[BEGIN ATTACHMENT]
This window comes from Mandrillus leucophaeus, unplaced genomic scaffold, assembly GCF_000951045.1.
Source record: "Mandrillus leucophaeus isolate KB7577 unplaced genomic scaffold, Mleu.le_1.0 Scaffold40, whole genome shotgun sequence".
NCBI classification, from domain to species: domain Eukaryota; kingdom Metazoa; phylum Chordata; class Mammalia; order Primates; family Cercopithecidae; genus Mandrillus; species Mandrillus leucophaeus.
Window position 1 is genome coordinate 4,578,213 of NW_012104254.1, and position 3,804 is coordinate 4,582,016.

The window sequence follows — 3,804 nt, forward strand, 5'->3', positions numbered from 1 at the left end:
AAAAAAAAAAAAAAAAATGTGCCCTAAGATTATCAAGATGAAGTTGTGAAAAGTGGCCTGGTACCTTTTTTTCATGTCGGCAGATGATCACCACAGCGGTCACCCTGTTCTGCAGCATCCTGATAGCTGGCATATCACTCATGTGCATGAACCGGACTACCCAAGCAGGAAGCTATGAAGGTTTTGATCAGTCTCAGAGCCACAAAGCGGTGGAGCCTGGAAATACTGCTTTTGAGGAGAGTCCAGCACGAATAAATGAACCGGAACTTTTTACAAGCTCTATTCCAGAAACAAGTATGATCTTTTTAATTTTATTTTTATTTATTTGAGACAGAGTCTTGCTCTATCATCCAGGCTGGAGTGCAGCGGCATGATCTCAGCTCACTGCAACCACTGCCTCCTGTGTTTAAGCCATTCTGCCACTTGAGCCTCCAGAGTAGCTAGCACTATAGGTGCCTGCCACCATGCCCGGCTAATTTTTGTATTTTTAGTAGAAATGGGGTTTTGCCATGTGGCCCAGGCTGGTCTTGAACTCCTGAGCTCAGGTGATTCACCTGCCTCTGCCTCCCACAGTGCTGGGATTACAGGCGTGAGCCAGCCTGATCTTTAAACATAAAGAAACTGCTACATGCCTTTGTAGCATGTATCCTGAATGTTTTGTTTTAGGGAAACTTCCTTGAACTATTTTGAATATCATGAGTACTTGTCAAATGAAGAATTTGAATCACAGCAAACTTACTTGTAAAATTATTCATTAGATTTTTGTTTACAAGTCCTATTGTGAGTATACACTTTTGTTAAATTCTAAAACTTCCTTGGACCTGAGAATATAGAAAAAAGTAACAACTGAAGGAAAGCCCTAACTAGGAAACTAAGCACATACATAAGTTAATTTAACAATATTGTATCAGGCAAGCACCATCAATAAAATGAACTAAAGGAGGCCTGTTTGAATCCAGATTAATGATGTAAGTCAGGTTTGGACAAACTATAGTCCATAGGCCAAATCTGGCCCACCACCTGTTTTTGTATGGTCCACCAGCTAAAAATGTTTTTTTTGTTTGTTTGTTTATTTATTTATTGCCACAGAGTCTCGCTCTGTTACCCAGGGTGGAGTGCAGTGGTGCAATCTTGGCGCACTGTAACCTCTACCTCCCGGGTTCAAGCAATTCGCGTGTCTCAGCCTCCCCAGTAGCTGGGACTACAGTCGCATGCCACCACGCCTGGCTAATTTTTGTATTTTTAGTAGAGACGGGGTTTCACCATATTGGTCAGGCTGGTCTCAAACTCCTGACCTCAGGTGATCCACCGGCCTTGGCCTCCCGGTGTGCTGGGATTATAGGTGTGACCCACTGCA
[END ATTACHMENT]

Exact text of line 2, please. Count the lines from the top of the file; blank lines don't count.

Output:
Source record: "Mandrillus leucophaeus isolate KB7577 unplaced genomic scaffold, Mleu.le_1.0 Scaffold40, whole genome shotgun sequence".